Skip to content

Posts tagged ‘Star Wars’

The spoiled child: how do you surprise younger siblings?

Spoiler alert! Six-year-olds love Star Wars. Particularly in Lego format. I was that age myself when The Empire Strikes Back came out. I remember the tie-in Happy Meal I received.  And I remember being lined up in a school hallway with my first-grade class, and the hot topic was Darth Vader, I think, and his relationship to uh, somebody, I won’t spoil it for you in case you are one of the few people in the world who hasn’t seen the movie.

Oh wait a second, I just Wikipedia’d the release date for The Empire Strikes Back. Revision: the movie I remember being discussed in the hallway, actually, wasn’t The Empire Strikes Back, it was Raiders of the Lost Ark. [That's right, I remember now: everyone just called it "Raiders" to sound cool, and no one cared to discuss the theatrical re-release of Cinderella I had seen...right right.] In any case, it was some adventure thing I didn’t care about and didn’t see. It’s Harrison Ford in some macho role or other. It’s all the same to me. The Happy Meal was definitely TM George Lucas, though.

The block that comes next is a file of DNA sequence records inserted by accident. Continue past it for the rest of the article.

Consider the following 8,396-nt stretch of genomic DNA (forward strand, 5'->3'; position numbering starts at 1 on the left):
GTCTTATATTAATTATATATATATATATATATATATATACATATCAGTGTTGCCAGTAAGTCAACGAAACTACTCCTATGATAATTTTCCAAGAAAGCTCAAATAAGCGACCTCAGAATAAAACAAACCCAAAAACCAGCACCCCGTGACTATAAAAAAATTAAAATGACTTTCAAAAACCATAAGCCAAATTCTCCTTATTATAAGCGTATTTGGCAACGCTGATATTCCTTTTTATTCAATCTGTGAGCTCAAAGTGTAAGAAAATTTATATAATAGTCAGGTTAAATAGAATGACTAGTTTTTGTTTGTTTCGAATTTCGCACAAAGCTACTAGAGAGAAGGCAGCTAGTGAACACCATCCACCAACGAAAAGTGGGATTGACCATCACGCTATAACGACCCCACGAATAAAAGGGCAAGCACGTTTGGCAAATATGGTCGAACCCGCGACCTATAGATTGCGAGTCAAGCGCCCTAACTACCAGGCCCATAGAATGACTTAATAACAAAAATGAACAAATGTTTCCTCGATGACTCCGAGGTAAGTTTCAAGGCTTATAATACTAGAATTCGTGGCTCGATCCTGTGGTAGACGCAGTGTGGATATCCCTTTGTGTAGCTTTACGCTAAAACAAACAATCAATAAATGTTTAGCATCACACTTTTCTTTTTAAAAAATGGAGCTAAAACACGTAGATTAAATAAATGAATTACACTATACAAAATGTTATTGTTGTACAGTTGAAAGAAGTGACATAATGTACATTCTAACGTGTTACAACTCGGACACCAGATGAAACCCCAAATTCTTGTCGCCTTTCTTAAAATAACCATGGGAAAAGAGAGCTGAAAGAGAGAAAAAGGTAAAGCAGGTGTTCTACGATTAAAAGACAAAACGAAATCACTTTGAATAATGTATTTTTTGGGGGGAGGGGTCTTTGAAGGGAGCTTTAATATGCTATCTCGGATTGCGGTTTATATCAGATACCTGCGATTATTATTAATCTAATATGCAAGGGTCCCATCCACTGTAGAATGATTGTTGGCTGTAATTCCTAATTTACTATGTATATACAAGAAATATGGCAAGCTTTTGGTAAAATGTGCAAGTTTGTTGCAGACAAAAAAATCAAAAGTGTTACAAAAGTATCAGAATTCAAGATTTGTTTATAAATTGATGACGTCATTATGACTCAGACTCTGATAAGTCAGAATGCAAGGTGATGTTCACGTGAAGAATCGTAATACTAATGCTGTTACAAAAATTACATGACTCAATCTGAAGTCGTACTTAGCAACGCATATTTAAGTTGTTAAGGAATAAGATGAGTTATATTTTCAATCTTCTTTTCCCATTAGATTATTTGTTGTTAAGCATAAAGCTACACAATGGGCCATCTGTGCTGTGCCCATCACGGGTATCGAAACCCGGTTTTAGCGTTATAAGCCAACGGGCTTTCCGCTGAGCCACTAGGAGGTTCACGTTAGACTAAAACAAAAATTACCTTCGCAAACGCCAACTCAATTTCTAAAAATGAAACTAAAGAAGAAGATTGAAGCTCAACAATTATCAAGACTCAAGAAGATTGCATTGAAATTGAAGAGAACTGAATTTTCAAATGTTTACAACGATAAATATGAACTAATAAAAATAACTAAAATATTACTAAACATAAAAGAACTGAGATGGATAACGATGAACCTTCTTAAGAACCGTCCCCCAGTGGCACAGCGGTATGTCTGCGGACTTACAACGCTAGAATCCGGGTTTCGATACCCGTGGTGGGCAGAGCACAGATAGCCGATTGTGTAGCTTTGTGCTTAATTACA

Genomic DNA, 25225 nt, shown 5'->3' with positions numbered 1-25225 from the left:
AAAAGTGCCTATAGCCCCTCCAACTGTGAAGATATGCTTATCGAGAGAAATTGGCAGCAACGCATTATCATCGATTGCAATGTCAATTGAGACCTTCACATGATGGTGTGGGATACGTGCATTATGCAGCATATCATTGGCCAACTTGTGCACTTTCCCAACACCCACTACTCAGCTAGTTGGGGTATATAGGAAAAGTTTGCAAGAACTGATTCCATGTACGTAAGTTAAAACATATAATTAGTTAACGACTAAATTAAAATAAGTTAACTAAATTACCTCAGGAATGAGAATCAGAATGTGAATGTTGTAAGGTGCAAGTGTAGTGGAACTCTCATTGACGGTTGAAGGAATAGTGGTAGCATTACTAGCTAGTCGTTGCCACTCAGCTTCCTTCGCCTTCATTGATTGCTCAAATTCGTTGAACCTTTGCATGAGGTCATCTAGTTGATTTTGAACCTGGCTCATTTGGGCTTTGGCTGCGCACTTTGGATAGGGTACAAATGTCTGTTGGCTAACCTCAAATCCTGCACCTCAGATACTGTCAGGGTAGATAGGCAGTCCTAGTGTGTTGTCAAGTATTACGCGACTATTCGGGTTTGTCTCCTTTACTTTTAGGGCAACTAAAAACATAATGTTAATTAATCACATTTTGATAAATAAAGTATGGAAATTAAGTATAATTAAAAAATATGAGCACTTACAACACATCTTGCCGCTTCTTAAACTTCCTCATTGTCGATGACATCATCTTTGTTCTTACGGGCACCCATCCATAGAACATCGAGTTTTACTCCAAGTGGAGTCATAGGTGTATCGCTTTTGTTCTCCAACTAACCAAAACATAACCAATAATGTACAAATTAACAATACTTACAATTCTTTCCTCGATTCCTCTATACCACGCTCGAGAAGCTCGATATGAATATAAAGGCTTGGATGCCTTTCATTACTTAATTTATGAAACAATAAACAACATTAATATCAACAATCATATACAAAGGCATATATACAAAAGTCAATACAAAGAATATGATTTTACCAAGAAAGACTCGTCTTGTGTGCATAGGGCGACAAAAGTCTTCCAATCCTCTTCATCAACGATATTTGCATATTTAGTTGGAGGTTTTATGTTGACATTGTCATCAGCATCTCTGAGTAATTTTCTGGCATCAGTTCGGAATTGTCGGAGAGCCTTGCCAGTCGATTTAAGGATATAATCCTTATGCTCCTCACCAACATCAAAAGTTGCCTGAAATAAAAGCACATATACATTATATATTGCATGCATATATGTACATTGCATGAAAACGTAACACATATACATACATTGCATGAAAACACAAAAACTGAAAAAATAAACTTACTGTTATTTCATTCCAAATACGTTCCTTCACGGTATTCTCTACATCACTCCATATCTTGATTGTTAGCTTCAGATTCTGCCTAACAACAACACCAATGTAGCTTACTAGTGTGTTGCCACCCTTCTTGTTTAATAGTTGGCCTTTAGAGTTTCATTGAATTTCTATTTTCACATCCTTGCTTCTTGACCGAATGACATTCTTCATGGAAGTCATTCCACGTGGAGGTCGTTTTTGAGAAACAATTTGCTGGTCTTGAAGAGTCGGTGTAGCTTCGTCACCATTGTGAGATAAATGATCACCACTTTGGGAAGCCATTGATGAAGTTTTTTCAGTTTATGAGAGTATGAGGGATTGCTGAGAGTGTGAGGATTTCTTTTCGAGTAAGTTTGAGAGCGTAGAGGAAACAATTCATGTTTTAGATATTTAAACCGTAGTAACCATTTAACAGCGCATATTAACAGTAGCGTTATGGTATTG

Rats, that would have been a great lead-in to this post. But I digress. Back to the point: it occurs to me, as I look around my house, where I live with a six-year-old boy, and a three-year-old boy, and their Star Wars-loving father, Lucas detritus is everywhere. There are Lego Star Wars figurines strewn about the floor in every room, some with heads, some not; the series DVDs are never far from the TV set. When we play in the backyard, we don’t need swings, or even a ball; all that’s required is a few large sticks that become lightsavers (“They’re lightsabres! Even I know that,” I keep telling them). Roles are assigned, and there’s a battle royale; the boys alternate being Luke Skywalker and Hans (sorry – Han!) Solo, and I am usually assigned C3PO, or Princess Leia, and halfheartedly swing my sabre while trying to make the point that Princess Leia doesn’t need saving; she’s fighting bad guys too.

Even when the six-year-old is at school discussing the minutiae of the planet Hoth with his compadres, and we’re at play on our own, the three-year-old still wants to pick up some sticks and fight bad guys in space. He still wants to be Luke Skywalker through most of his day.

When my older son was that age, he was more interested in The Wiggles: things that were cozy and sweet.  His father didn’t introduce Star Wars to him until he was well over the age of four (he waited as long as he could stand). Things are different this time around; with an older brother around to worship and emulate, the little one is growing up so fast, all consumed with the epic battle for good over evil, so he can stay in step with his idol.

Those “few people in the world” I mentioned earlier, who have not seen the Star Wars franchise? Aside from grown-ups who don’t care for space games, who else can those people be, but little brothers and sisters? And how do we stop them from being exposed to secrets they are not ready to learn yet? Like the fact that you-know-who is you-know-who’s father?